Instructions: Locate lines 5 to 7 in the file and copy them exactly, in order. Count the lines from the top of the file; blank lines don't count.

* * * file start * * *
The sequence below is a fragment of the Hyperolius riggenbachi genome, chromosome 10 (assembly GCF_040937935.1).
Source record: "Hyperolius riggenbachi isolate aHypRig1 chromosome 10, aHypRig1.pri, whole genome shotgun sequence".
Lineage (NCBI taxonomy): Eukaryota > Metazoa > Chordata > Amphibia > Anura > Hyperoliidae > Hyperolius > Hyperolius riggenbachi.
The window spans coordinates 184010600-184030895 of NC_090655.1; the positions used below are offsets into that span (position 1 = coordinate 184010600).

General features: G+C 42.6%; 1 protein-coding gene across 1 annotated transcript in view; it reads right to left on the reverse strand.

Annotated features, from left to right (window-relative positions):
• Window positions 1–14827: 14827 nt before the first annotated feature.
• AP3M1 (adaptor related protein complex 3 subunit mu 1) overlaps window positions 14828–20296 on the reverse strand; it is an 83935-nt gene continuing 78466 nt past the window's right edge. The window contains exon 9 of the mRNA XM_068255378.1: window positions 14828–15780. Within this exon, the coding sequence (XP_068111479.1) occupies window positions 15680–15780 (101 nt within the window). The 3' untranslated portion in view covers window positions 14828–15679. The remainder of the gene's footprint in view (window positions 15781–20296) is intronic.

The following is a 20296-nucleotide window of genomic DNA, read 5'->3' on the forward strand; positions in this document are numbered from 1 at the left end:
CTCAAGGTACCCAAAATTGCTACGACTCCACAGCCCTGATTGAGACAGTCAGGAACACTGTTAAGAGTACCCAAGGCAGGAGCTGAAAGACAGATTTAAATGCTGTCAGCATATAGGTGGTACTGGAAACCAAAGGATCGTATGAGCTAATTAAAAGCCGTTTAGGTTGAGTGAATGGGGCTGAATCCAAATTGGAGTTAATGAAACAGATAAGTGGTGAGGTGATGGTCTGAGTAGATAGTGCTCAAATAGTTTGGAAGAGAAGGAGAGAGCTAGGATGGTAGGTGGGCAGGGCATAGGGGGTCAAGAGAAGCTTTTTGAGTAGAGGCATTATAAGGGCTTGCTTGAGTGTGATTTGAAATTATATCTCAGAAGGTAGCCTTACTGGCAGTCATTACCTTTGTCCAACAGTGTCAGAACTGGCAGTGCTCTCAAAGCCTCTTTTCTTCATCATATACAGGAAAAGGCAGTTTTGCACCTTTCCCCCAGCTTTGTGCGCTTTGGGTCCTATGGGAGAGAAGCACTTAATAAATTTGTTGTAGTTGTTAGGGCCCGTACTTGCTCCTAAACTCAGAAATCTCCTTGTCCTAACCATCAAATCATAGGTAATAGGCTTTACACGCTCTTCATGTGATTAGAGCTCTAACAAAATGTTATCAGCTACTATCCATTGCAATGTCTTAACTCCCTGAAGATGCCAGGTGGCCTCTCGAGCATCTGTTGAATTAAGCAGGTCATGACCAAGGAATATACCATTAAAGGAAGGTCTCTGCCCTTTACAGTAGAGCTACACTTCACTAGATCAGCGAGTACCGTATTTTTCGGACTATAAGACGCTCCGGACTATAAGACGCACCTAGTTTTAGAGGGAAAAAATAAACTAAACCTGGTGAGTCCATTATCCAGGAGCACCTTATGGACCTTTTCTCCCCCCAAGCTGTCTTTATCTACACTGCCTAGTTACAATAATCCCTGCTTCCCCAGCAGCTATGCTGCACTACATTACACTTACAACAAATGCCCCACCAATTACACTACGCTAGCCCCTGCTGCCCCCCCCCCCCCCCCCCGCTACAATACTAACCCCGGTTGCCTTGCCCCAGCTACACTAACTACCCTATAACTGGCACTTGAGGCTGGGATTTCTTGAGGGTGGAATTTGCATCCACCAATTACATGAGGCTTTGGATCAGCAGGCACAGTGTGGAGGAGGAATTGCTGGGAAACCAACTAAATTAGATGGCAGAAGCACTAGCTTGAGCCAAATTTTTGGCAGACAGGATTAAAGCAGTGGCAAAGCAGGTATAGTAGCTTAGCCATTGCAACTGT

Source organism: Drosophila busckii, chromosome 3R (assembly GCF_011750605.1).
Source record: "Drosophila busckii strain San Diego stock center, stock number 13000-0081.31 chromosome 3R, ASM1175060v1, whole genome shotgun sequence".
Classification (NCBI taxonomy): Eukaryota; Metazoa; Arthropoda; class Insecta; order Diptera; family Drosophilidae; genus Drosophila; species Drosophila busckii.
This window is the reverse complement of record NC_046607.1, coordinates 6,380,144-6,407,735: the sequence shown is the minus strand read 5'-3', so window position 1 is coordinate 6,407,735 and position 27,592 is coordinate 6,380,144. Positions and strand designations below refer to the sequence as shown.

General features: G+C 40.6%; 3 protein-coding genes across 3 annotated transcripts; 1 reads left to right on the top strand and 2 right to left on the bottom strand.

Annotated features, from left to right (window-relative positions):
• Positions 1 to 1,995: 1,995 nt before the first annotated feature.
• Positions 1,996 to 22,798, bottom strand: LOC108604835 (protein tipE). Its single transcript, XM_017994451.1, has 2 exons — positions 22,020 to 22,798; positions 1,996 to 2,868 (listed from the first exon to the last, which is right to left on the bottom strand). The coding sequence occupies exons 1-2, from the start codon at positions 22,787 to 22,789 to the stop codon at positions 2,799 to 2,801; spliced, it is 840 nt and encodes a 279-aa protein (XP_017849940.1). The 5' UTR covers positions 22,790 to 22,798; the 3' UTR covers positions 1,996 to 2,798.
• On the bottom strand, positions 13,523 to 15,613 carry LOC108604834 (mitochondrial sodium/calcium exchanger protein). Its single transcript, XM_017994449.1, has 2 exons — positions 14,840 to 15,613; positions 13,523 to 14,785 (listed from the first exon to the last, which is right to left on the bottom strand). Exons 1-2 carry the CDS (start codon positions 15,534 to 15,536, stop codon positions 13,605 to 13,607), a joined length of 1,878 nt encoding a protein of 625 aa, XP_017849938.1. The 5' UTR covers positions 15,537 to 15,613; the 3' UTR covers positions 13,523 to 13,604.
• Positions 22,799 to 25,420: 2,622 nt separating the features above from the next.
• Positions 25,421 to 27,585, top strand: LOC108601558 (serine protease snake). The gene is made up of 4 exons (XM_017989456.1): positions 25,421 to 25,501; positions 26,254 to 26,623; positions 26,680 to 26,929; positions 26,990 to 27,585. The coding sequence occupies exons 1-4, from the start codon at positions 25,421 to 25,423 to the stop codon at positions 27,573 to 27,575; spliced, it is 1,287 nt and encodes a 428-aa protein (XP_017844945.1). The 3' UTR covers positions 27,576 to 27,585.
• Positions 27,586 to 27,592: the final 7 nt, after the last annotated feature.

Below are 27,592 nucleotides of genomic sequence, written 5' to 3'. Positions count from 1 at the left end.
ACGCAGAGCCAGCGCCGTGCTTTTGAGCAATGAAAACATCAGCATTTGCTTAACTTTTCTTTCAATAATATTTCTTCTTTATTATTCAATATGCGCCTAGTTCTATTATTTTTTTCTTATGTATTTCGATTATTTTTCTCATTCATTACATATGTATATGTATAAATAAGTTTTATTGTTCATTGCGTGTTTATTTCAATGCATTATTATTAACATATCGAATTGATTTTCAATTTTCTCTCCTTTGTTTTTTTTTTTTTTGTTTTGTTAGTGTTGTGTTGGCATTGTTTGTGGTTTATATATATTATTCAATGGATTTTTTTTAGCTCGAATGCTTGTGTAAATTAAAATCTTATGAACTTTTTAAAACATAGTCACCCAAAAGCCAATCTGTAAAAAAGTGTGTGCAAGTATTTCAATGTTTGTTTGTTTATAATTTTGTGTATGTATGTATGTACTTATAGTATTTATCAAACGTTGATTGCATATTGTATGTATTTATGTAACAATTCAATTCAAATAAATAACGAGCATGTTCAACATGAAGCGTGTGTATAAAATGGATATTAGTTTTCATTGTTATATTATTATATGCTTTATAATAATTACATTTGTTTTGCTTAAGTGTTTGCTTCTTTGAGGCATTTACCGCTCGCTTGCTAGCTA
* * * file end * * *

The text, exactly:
General features: G+C 42.6%; 1 protein-coding gene across 1 annotated transcript in view; it reads right to left on the reverse strand.

Annotated features, from left to right (window-relative positions):
• Window positions 1–14827: 14827 nt before the first annotated feature.